Diverse forms of hiring

We need many types of talent to carry out our work. We initiated an anonymous hiring process, and the results have been so good that we are aiming to expand its use.

By diverse hiring, we refer to the various means and measures that we utilise to provide numerous options for becoming employed by the City. This also helps us ensure staff availability in a number of ways simultaneously.

Our aim is to give everyone an equal opportunity to use their skills to benefit the city.  This form of hiring is also high in quality. 

Discrimination based on a characteristic of an applicant or their loved one, or any assumptions, is forbidden when it comes to recruiting.  

Therefore, we have continued to improve our hiring process, so that it promotes equality and parity, and have invested in these same elements in promoting our recruitment skills. Our aim has been to ensure, for example, positive applicant experiences and, above all, equal opportunity and treatment amongst the candidates.

An anonymous recruitment process pilot

At the start of February, we launched an anonymous recruitment process pilot, which continued until the end of the year.  

The purpose of the anonymous hiring process is to lower the threshold for getting an interview without influence from any irrelevant factors.

This means that all personal information, such as an applicant’s name, date of birth, gender and age, is redacted in the applications. In other words, applicants are selected for interviews based on the skills and work experience that they describe in their applications. 

We tested the anonymous process in all of our divisions, the City Executive Office, HKL and Service Centre Helsinki with 12 different job titles and roles.

For example, the Education Division anonymously hired playground instructors, the Culture and Leisure Division hired youth instructors, and the Social Services and Health Care Division hired office secretaries. 

By the end of the year, the number of people recruited through an anonymous process was 48.  

Based on the results of the pilot, anonymous hiring is an important part of diverse recruitment. Moreover, it has a positive impact on the employer image and encourages different types of people to apply for the City’s vacant positions.

The anonymous hiring process helped the recruiting supervisors to focus on the applicants’ skills and competence. 

The willingness to continue this form of hiring is widespread. We have therefore decide to implement this functionality as part of our general hiring system, thereby expanding the method’s use to cover more recruitment processes.

Anonymously recruited into a media workshop

Emilia Mäkinen started working as a trainer in youth workshops’ Media Spa at Helsinki Vocational School in October. At the time, schools were able to offer face-to-face instruction despite the pandemic, and she had time to get to know her new colleagues and the young people in person.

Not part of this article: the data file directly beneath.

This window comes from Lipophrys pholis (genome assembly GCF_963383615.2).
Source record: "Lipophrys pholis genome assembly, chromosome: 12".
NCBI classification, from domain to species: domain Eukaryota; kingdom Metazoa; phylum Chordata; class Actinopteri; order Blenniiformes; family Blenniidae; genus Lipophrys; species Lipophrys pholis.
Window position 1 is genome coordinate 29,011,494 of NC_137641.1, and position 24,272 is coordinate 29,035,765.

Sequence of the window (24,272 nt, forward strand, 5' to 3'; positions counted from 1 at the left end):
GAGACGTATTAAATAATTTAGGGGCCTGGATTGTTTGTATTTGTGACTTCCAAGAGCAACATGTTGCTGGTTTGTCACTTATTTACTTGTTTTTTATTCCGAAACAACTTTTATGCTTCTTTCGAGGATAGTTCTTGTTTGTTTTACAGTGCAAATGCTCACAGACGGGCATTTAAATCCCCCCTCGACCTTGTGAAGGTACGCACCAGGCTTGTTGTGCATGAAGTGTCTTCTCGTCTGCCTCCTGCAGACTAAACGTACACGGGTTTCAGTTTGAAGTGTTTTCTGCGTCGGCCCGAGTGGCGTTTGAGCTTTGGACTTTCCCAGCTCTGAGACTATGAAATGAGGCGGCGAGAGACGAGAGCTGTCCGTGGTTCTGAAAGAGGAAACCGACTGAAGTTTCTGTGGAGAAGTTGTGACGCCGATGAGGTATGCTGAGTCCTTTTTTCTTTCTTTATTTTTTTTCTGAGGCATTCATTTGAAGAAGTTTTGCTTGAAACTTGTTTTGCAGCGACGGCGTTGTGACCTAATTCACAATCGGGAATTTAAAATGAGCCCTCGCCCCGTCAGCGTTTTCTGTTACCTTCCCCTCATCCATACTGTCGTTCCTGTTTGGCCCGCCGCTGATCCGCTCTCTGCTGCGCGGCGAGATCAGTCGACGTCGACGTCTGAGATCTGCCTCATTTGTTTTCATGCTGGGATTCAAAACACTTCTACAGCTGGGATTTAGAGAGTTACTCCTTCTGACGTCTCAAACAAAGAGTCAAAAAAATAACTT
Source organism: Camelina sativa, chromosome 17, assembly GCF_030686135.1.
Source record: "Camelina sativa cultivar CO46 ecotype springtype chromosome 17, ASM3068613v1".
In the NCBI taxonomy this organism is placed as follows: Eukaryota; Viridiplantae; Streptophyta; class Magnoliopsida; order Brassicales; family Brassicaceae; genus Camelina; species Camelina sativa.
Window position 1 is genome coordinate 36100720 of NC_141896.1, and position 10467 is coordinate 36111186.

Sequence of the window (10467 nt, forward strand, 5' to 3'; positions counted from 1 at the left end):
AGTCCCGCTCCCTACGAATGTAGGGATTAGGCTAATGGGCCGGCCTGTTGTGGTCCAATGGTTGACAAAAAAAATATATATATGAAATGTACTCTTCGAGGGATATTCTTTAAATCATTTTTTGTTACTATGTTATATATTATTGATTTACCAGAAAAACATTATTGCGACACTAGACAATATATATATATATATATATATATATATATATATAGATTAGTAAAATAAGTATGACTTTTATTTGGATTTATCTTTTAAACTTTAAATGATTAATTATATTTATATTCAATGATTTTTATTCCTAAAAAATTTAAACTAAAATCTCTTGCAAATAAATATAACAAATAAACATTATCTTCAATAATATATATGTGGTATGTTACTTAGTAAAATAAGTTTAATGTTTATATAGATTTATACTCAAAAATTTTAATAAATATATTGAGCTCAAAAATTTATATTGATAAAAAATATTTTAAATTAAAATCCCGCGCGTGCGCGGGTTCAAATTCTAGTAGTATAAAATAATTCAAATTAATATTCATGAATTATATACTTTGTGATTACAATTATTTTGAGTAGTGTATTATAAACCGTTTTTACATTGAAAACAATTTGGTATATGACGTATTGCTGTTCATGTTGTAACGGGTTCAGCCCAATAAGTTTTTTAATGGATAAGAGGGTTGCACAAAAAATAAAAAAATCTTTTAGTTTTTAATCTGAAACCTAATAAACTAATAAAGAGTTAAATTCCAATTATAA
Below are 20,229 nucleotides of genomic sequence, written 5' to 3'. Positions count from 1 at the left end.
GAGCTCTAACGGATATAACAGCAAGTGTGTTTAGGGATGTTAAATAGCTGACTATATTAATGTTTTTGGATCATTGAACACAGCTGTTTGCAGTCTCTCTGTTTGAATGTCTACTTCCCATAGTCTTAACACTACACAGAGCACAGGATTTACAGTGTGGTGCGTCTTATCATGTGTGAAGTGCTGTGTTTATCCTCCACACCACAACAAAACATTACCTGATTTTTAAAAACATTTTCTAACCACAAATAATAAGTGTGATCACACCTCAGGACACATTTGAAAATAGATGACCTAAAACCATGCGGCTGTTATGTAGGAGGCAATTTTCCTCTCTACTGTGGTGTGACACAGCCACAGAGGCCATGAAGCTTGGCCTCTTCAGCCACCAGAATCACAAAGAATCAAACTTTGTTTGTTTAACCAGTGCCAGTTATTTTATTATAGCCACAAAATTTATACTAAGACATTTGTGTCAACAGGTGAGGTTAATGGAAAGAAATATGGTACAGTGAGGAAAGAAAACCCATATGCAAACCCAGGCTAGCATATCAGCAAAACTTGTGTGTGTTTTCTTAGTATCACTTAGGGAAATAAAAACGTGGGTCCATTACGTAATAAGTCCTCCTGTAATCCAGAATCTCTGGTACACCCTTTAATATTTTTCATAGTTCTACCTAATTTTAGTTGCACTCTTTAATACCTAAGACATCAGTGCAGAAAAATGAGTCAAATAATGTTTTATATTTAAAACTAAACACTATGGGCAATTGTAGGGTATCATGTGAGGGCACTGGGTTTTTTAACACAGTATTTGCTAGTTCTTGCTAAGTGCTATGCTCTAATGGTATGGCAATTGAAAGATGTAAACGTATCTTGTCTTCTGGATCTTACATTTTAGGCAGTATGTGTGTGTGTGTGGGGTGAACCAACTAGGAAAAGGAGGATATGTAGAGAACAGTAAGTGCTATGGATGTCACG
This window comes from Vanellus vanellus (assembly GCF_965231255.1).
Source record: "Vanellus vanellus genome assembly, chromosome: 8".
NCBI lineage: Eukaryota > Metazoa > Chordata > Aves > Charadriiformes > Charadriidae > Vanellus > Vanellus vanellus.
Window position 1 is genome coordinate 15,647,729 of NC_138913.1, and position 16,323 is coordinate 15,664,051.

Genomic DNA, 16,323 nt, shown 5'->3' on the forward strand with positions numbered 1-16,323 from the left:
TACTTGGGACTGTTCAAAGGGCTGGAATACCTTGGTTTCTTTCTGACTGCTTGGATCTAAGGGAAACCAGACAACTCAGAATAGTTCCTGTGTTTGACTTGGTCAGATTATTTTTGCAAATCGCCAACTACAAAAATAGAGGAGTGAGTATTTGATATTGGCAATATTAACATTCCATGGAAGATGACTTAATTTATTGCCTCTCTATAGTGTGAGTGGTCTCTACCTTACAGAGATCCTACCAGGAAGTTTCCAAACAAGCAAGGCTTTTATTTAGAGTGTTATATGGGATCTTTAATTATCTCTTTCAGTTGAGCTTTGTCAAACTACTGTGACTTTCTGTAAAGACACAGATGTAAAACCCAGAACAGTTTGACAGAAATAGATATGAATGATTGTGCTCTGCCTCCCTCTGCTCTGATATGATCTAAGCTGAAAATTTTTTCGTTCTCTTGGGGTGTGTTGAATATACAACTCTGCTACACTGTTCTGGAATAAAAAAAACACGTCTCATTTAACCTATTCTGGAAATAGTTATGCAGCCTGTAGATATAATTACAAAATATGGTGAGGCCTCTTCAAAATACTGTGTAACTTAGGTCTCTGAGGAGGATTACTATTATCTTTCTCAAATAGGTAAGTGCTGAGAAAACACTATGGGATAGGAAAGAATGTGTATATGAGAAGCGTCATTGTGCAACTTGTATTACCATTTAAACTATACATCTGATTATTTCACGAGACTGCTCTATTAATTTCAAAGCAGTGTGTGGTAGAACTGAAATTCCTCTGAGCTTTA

Mäkinen got her job through anonymous hiring. Applying for a job without revealing your name, age or gender is such an unusual phenomenon that the City’s anonymous hiring process and Ms Mäkinen ended up in the national news around the end of the year.

‘In my job application, I had to give a description of myself that could not be used to identify me. In practice this meant that I listed my educational background and work experience. That was not particularly difficult, but I did have to think a bit more carefully about what I would write in the free-form section, what sort of an image it would convey and how it was likely to affect the impression that the person reading my application would gain of me.’

The job advertisement contained enough information about the vacant position. In addition to that, Mäkinen was already familiar with working in workshops.

In my job application, I had to give a description of myself that could not be used to identify me.

‘The hiring process left me feeling positive and happy to be starting in this job. The anonymity indicated to me that the employer was genuinely trying to avoid discrimination based on name, age, gender or any other such factor.’

The work has met her expectations. Mäkinen works with unemployed young people who come to the workshop from all walks of life. Some need more structure in their daily routines, while others have already decided what they want to do for a living. In a workshop, everyone can freely and safely try out work in the audiovisual sector.

‘I really enjoy my work,’ Mäkinen says.

Involving people with disabilities and those with a partial ability to work

We have helped people with disabilities and those who are partially able to work become employed in roles offered by the City by clarifying our operations and identifying some of the structural obstacles that make it difficult for people to become employed. We have assessed these factors in expert workshops and through targeted interviews.

We propose that the measures we have put forward be included in the next staff parity plan.